Within a powder type group, but varied bullet weights, the 400 and 405 grain bullets would almost always shoot 3" away from the 350 grain bullets, then another inch further to the 300 grain bullets, but that offset could be above, below, to the left, etc. I guess my word of advice is to sight in with a specific load, and bring enough ammo with you, so you won't have to sight in again.

I would be remiss in not noting the Leupold Vari-X II 2-7x scope and solid one piece mount were very nice to work with, and both held adjustments even when exposed to a lot of bouncing around. The 7x is more than enough for this rifle and the low end presented an extremely wide field of view. Nicer still, there seemed to be a decent amount of eye relief latitude, so coming up with a good sight picture was quick and easy.

A couple of comments before the handload data

No brass was killed in the production of this article. No flat primers, no flow through bolt face cavities and no flattened headstamps. All that means is relatively conservative loading. I would doubt if a lever action of this type would yield much in the way of traditional high pressure symptoms, much in advance of something breaking. I noted in the last installment, Remington ammo burned dirty, but I thought this might be a function of this cartridge. No chance, the handloads (left) burned clean.

The Marlin's trigger pull was of aerobic quality, 5 3/4 lbs. It was clean and there was no creep, but on several occasions, I thought I might pass out as a result of not breathing, while gradually squeezing the trigger, and waiting for the damn gun to go off. I've never had a trigger job on a Marlin, so I really don't know what could be done. I am also missing half the skin on my right thumb, right next to the nail. Feeding banana size rounds into that little magazine port leaves something to be desired. I need to find my little "JM" hammer spur extender. It is difficult to get a thumb under even a small scope ocular. I guess I need to get a sling, but I'd like to get one that allows the gun to lie flat on my back, rather than with the underside of the lever performing a crude yet persistence form of surgery as I bobble around the countryside.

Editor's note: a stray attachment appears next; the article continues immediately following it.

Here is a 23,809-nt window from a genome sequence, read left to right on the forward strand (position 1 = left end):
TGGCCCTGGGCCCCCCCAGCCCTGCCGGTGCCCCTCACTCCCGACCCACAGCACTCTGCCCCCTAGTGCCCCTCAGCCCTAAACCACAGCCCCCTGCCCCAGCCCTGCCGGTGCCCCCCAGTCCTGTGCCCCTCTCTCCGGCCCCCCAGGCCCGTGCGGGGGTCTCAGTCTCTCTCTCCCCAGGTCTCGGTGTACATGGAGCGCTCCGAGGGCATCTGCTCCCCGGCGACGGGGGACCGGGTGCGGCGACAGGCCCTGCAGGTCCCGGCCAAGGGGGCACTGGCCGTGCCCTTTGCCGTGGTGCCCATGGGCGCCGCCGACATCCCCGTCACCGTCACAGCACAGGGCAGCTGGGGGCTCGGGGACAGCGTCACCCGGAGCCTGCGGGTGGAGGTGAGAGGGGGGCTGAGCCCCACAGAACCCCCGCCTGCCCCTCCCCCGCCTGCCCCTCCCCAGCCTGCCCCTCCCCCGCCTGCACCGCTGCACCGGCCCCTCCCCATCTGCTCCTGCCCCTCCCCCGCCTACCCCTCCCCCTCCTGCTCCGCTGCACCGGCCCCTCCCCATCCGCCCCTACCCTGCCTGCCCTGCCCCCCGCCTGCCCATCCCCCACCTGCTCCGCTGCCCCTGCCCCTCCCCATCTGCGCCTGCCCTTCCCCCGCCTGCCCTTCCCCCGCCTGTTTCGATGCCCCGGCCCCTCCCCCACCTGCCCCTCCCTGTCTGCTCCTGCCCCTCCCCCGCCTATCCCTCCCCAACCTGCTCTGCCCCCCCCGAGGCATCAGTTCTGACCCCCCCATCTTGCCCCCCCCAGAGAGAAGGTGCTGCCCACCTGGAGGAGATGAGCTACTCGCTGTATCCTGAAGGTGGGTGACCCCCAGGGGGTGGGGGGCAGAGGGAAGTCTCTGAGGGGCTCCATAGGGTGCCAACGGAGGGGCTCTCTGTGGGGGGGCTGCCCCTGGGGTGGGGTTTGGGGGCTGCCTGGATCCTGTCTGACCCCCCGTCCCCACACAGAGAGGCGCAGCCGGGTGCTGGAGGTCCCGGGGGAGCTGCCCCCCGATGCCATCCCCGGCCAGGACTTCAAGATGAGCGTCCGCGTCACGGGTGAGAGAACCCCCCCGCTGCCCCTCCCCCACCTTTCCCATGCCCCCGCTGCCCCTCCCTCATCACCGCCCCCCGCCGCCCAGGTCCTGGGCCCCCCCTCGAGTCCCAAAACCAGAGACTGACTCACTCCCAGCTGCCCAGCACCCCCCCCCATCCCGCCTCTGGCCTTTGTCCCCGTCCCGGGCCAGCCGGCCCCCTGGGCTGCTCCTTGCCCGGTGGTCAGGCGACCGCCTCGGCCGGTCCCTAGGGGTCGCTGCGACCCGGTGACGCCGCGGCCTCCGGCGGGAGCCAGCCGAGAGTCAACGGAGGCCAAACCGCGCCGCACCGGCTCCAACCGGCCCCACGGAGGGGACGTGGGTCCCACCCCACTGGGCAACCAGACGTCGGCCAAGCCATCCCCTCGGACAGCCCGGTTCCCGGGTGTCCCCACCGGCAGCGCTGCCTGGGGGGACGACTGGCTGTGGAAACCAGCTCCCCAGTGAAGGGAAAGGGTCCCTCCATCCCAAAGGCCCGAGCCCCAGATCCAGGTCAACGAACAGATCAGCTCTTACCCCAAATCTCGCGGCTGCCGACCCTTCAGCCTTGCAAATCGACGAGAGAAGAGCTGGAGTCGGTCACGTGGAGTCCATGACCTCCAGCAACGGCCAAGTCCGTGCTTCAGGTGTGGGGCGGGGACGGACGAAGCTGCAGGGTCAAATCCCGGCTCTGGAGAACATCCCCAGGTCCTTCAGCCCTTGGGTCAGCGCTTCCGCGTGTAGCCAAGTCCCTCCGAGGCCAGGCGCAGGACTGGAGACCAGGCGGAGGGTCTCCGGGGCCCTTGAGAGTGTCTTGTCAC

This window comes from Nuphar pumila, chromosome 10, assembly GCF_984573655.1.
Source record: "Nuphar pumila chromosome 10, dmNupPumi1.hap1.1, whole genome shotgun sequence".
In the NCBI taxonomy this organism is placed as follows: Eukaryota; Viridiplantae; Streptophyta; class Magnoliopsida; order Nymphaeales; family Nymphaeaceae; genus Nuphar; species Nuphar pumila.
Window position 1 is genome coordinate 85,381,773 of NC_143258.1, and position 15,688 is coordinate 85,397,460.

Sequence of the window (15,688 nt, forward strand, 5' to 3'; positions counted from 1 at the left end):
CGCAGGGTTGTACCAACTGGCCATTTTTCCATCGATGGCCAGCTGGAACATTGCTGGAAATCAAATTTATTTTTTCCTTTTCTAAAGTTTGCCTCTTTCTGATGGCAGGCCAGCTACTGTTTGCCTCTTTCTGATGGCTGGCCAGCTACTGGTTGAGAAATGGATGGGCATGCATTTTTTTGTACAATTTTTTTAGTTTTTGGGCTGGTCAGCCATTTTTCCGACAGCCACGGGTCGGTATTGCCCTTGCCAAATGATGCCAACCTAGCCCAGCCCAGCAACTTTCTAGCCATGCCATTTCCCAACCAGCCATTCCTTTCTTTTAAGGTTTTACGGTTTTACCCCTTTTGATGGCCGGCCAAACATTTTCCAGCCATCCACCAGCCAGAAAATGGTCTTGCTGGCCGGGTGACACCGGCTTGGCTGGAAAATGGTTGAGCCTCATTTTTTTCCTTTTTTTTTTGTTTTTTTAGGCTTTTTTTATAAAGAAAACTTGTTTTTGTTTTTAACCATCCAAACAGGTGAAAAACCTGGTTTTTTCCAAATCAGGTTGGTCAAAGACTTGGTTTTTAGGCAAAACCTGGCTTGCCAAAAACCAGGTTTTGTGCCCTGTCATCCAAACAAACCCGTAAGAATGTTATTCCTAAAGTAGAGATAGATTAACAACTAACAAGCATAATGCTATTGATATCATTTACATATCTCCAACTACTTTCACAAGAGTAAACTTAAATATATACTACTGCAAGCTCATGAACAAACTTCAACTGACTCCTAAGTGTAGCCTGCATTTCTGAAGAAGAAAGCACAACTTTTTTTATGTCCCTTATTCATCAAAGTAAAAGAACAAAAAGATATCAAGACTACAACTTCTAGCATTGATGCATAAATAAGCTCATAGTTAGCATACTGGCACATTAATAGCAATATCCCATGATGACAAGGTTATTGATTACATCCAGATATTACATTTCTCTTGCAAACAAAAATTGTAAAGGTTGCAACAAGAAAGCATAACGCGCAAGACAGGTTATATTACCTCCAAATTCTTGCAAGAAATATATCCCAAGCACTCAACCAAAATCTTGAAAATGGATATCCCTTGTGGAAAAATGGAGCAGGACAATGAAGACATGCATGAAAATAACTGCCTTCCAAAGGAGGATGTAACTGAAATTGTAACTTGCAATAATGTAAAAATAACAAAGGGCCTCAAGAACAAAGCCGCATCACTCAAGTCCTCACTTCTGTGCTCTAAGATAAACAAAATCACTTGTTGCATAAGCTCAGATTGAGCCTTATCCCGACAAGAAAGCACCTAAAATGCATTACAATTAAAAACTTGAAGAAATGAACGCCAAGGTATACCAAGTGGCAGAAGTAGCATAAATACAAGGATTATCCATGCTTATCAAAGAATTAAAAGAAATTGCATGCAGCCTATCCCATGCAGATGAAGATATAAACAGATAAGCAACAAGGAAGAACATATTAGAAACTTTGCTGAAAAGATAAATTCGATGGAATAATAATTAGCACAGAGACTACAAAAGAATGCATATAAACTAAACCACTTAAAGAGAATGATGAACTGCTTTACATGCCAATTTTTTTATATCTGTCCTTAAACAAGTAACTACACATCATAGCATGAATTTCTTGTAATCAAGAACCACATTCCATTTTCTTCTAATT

Bottom line - I like this gun and would and will take it hunting for almost anything, in closely wooded areas. I'll pick a couple of favorite loads and see if I can index my scope adjustments so I can reliably swap between the loads. For this level of price and performance, it would be hard to do better than the 1895G.


These are my handloads, from my gun, with my components. I don't know if, or suggest, they will work well for anyone else. In fact, these may generate excessive pressure even for other Model 1895G users. They are not, N-O-T, suitable for any other type of rifle, particularly older trapdoor type rifles chambered for the .45-70, or modern reproduction pieces of similar design and strength. They may be okay for bolt action and falling block rifles of superior strength, but I do not know that, nor have I attempted to test or qualify these handloads for this purpose.

Current .45-70 Loads

IMR4198 and Reloder 7 were no doubt the best performers in terms of accuracy and velocity. Win 748 would not be a future choice. There were no poor performing bullets in terms of velocity or accuracy. One of the best performers were the incredibly cheap bulk Remington 405 grain bullets. With care, and outside of the 748 loads, the gun could shoot .750" or less groups all day. My three favorite handloads are noted in bold above.

I couldn't get a huge leap in fps between the 350 and 400 grain bullets. Maybe I was just being too cautious, but it didn't seem to make sense to push the 350 any faster. The top 405 generated over 3,800 ft/lbs of muzzle energy, the 350 about 3,300, and the 3,000. I think that all works for me in the gun's intended purpose.

At the risk of further angering the one person who apparently took exception to my indelicate handling of the Shooting Times article on the .450 Marlin; the only thing I couldn't get out of the .45-70 that they published for the .450 Marlin were the 250 grain loads (I didn't attempt any), and the high velocity 300 grain bullet loads. Quite frankly, I'm not sure how ST got both the bullet and 63 grains of R7 in that little case. But then, what do I know ?

Great gun and great cartridge - I'll put up the load data on the home page and look forward to some further experimentation.

More "The Model 1895G":
The Model 1895G Part I
The Model 1895G Part II
The Model 1895G Part III
The Marlin 1895G - reducing felt recoil
Handload Data 45-70 Gov't